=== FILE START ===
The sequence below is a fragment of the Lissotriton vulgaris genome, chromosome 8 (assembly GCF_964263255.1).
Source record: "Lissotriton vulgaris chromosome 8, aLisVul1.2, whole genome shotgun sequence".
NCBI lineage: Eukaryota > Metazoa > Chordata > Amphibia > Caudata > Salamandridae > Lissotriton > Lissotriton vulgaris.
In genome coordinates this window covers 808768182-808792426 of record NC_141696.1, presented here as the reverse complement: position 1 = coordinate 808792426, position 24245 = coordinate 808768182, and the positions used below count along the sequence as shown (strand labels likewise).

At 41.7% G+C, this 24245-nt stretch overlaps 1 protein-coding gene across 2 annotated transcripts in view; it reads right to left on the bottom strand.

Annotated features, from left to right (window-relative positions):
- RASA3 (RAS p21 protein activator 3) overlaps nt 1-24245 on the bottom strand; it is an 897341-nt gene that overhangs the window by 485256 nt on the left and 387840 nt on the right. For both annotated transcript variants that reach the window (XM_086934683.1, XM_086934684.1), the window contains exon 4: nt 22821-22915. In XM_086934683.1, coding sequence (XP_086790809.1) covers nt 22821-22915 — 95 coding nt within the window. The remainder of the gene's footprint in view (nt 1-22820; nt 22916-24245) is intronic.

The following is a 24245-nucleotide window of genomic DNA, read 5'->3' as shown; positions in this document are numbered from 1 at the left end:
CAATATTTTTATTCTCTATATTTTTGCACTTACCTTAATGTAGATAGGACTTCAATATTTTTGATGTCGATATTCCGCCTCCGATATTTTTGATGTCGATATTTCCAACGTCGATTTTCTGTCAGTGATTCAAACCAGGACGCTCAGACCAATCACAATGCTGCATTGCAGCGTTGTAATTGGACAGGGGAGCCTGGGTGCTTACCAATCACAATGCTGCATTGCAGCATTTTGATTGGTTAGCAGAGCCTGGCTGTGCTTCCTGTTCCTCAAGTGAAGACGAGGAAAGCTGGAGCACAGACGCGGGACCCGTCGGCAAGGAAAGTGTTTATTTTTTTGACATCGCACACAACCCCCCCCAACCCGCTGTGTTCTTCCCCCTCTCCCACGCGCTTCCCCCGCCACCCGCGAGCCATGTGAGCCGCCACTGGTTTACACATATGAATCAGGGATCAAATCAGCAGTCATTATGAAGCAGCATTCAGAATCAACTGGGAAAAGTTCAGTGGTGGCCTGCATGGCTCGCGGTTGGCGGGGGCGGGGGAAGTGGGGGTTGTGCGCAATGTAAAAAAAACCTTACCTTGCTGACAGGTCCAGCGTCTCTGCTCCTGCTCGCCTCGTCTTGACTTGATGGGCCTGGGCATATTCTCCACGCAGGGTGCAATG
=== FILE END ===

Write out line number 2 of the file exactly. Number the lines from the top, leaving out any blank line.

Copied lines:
Source record: "Lissotriton vulgaris chromosome 8, aLisVul1.2, whole genome shotgun sequence".